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Fwd: [Fwd: Re: NOVA]



In a message dated 97-03-04 22:33:18 EST, millerm@thunder.indstate.edu
(Michael D. Miller) writes:

<< It certainly may be true, and some private owners just may do that, but 
 it is not REQUIRED by any law that they do.  It must be by thier good 
 nature that they would if they did and it seems the mindset, although 
 negative, that most private collectors would not let people in to examine 
 their collection, even the most highly trained.  The chances for a 
 scientist to study a specimen through a museum is much higher than 
 through a private collector.  What I am saying is that private collectors 
 tend to be less flexible to the sensitivies of scientists and more 
 concerned with issues which are more centered around their whims.
 
 Michael D. Miller >>
I don't agree with the assertion that most collectors will not allow
qualified persons reasonable access to their material. In fact I find that
with private collectors, just the opposite is true. Most of the ones I know
have allowed professionals to see their stuff, have loaned  specimens and
donated many. In thinking about the collectors I know and trying to put
numbers on it, probably 4 out of 5 I know fit into the donor vs. the hoarder
category. True, they are not in the business of sending parts of collections
out to be studied all the time. For a private collector holding down a job to
support a family, this may be too much to ask for on a regular basis. So to
that extent they may be less flexible. 

And yes, whatever they do they do voluntarily. They are not being forced to
do anything by a law or organizational policy, so anyone wishing to see their
material may have to use some people skills and patience. And yes, it is
easier through a museum. And yes,  both sides have horror stories to tell.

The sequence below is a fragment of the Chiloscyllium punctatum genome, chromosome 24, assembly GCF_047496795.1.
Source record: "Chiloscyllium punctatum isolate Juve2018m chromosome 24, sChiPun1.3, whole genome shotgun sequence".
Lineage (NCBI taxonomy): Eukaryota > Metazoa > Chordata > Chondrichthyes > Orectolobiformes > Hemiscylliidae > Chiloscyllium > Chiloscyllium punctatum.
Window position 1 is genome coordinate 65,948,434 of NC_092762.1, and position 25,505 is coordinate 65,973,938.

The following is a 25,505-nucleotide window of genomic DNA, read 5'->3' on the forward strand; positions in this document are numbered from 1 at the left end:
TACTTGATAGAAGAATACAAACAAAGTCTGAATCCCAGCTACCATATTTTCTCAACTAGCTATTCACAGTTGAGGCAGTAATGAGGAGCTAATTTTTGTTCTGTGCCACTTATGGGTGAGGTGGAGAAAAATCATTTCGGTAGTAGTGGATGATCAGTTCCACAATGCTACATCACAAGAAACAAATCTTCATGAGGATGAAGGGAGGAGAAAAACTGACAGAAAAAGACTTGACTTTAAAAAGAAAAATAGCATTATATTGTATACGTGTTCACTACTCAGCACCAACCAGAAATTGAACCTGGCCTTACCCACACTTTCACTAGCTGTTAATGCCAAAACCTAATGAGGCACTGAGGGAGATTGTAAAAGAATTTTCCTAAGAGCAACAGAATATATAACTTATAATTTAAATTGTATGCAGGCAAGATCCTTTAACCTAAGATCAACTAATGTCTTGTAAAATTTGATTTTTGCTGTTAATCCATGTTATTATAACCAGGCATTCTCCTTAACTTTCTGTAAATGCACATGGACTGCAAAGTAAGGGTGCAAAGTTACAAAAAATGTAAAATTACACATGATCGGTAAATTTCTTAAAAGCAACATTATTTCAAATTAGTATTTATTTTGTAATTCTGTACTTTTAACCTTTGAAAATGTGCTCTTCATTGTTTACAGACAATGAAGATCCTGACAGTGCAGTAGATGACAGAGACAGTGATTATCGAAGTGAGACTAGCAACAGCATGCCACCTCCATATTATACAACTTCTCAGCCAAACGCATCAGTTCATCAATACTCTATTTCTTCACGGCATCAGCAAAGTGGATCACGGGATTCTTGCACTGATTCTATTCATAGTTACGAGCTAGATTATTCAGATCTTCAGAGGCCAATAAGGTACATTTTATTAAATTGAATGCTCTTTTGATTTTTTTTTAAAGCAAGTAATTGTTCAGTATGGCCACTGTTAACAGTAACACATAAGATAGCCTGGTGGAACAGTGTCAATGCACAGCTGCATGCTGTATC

And yes, collectors donate their personal time to locating and collecting
fossils, that the skilled scientist can have access to.

Gene Hartstein

---------------------
Forwarded message:
From:   millerm@thunder.indstate.edu (Michael D. Miller)
Sender: owner-dinosaur@usc.edu
Reply-to:       millerm@thunder.indstate.edu
To:     FOSSILNUT@AOL.COM
CC:     dinosaur@usc.edu
Date: 97-03-04 22:33:18 EST

>I too see nothing wrong with a "foreign" museum getting Sue but the 
assertion
>that possession by a private collector automatically means it will be
>unavailable to science is an allegation. It is in the best interests of an
>owner to make extremely rare and important finds available to professionals
>for proper documentation, if for no other reason than to increase it's 
value.


It certainly may be true, and some private owners just may do that, but 
it is not REQUIRED by any law that they do.  It must be by thier good 
nature that they would if they did and it seems the mindset, although 
negative, that most private collectors would not let people in to examine 
their collection, even the most highly trained.  The chances for a 
scientist to study a specimen through a museum is much higher than 
through a private collector.  What I am saying is that private collectors 
tend to be less flexible to the sensitivies of scientists and more 
concerned with issues which are more centered around their whims.

Michael D. Miller